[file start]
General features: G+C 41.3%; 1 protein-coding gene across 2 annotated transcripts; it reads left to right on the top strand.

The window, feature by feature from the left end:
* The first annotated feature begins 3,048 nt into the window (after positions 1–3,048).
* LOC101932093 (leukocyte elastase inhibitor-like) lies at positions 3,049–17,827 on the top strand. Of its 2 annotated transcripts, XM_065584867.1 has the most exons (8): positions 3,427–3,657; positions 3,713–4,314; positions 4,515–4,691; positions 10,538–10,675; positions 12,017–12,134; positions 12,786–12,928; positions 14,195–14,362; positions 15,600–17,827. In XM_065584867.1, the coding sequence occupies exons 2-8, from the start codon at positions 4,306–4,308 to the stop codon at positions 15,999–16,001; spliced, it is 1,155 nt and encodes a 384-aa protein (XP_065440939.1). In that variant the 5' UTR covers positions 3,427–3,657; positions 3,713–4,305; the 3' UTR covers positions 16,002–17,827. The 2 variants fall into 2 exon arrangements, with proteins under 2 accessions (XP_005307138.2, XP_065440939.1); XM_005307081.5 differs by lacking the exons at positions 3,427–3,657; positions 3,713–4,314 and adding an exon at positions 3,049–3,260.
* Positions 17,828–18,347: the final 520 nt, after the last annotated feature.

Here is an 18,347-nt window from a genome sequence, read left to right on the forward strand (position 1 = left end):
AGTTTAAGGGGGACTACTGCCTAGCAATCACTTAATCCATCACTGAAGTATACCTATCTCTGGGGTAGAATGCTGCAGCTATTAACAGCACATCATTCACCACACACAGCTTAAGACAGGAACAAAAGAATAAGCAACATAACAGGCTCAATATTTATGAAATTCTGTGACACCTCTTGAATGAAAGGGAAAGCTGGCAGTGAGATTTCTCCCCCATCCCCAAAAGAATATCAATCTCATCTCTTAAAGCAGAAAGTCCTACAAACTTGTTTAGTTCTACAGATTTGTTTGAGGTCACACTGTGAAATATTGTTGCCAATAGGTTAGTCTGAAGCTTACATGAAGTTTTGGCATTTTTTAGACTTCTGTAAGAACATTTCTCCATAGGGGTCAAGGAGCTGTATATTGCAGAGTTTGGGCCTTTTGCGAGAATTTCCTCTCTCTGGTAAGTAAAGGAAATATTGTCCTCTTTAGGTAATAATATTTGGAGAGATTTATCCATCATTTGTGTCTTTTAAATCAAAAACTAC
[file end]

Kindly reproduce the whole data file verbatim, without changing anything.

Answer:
General features: G+C 41.3%; 1 protein-coding gene across 2 annotated transcripts; it reads left to right on the top strand.

The window, feature by feature from the left end:
* The first annotated feature begins 3,048 nt into the window (after positions 1–3,048).
* LOC101932093 (leukocyte elastase inhibitor-like) lies at positions 3,049–17,827 on the top strand. Of its 2 annotated transcripts, XM_065584867.1 has the most exons (8): positions 3,427–3,657; positions 3,713–4,314; positions 4,515–4,691; positions 10,538–10,675; positions 12,017–12,134; positions 12,786–12,928; positions 14,195–14,362; positions 15,600–17,827. In XM_065584867.1, the coding sequence occupies exons 2-8, from the start codon at positions 4,306–4,308 to the stop codon at positions 15,999–16,001; spliced, it is 1,155 nt and encodes a 384-aa protein (XP_065440939.1). In that variant the 5' UTR covers positions 3,427–3,657; positions 3,713–4,305; the 3' UTR covers positions 16,002–17,827. The 2 variants fall into 2 exon arrangements, with proteins under 2 accessions (XP_005307138.2, XP_065440939.1); XM_005307081.5 differs by lacking the exons at positions 3,427–3,657; positions 3,713–4,314 and adding an exon at positions 3,049–3,260.
* Positions 17,828–18,347: the final 520 nt, after the last annotated feature.

Here is an 18,347-nt window from a genome sequence, read left to right on the forward strand (position 1 = left end):
AGTTTAAGGGGGACTACTGCCTAGCAATCACTTAATCCATCACTGAAGTATACCTATCTCTGGGGTAGAATGCTGCAGCTATTAACAGCACATCATTCACCACACACAGCTTAAGACAGGAACAAAAGAATAAGCAACATAACAGGCTCAATATTTATGAAATTCTGTGACACCTCTTGAATGAAAGGGAAAGCTGGCAGTGAGATTTCTCCCCCATCCCCAAAAGAATATCAATCTCATCTCTTAAAGCAGAAAGTCCTACAAACTTGTTTAGTTCTACAGATTTGTTTGAGGTCACACTGTGAAATATTGTTGCCAATAGGTTAGTCTGAAGCTTACATGAAGTTTTGGCATTTTTTAGACTTCTGTAAGAACATTTCTCCATAGGGGTCAAGGAGCTGTATATTGCAGAGTTTGGGCCTTTTGCGAGAATTTCCTCTCTCTGGTAAGTAAAGGAAATATTGTCCTCTTTAGGTAATAATATTTGGAGAGATTTATCCATCATTTGTGTCTTTTAAATCAAAAACTAC